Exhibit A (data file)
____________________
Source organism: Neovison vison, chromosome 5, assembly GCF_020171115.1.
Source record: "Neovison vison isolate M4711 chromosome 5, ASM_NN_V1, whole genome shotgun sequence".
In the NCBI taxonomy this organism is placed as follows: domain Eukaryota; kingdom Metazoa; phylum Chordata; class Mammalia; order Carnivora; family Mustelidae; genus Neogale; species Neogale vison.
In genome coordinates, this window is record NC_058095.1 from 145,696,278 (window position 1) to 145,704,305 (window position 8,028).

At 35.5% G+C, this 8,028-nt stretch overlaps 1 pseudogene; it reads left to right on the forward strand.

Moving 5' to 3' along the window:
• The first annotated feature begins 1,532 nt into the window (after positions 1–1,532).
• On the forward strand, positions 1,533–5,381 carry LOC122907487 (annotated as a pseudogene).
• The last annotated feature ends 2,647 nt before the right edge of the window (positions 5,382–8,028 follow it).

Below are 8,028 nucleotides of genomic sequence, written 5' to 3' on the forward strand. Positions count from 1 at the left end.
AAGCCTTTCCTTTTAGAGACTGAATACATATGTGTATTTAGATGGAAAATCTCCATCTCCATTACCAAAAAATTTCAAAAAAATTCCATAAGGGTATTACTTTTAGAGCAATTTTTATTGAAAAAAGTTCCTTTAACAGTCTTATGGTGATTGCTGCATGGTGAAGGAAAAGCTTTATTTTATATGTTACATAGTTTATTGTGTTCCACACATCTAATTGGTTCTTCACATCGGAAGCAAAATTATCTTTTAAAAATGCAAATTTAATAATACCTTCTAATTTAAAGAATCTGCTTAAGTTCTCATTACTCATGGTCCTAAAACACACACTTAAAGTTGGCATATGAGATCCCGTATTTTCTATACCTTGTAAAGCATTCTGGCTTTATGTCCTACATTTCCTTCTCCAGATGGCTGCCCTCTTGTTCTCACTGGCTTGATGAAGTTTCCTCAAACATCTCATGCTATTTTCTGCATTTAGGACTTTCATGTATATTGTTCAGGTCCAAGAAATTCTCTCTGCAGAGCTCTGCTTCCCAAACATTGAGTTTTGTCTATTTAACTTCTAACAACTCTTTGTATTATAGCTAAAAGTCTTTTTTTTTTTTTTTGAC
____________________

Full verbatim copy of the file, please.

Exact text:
Source organism: Neovison vison, chromosome 5, assembly GCF_020171115.1.
Source record: "Neovison vison isolate M4711 chromosome 5, ASM_NN_V1, whole genome shotgun sequence".
In the NCBI taxonomy this organism is placed as follows: domain Eukaryota; kingdom Metazoa; phylum Chordata; class Mammalia; order Carnivora; family Mustelidae; genus Neogale; species Neogale vison.
In genome coordinates, this window is record NC_058095.1 from 145,696,278 (window position 1) to 145,704,305 (window position 8,028).

At 35.5% G+C, this 8,028-nt stretch overlaps 1 pseudogene; it reads left to right on the forward strand.

Moving 5' to 3' along the window:
• The first annotated feature begins 1,532 nt into the window (after positions 1–1,532).
• On the forward strand, positions 1,533–5,381 carry LOC122907487 (annotated as a pseudogene).
• The last annotated feature ends 2,647 nt before the right edge of the window (positions 5,382–8,028 follow it).

Below are 8,028 nucleotides of genomic sequence, written 5' to 3' on the forward strand. Positions count from 1 at the left end.
AAGCCTTTCCTTTTAGAGACTGAATACATATGTGTATTTAGATGGAAAATCTCCATCTCCATTACCAAAAAATTTCAAAAAAATTCCATAAGGGTATTACTTTTAGAGCAATTTTTATTGAAAAAAGTTCCTTTAACAGTCTTATGGTGATTGCTGCATGGTGAAGGAAAAGCTTTATTTTATATGTTACATAGTTTATTGTGTTCCACACATCTAATTGGTTCTTCACATCGGAAGCAAAATTATCTTTTAAAAATGCAAATTTAATAATACCTTCTAATTTAAAGAATCTGCTTAAGTTCTCATTACTCATGGTCCTAAAACACACACTTAAAGTTGGCATATGAGATCCCGTATTTTCTATACCTTGTAAAGCATTCTGGCTTTATGTCCTACATTTCCTTCTCCAGATGGCTGCCCTCTTGTTCTCACTGGCTTGATGAAGTTTCCTCAAACATCTCATGCTATTTTCTGCATTTAGGACTTTCATGTATATTGTTCAGGTCCAAGAAATTCTCTCTGCAGAGCTCTGCTTCCCAAACATTGAGTTTTGTCTATTTAACTTCTAACAACTCTTTGTATTATAGCTAAAAGTCTTTTTTTTTTTTTTTGAC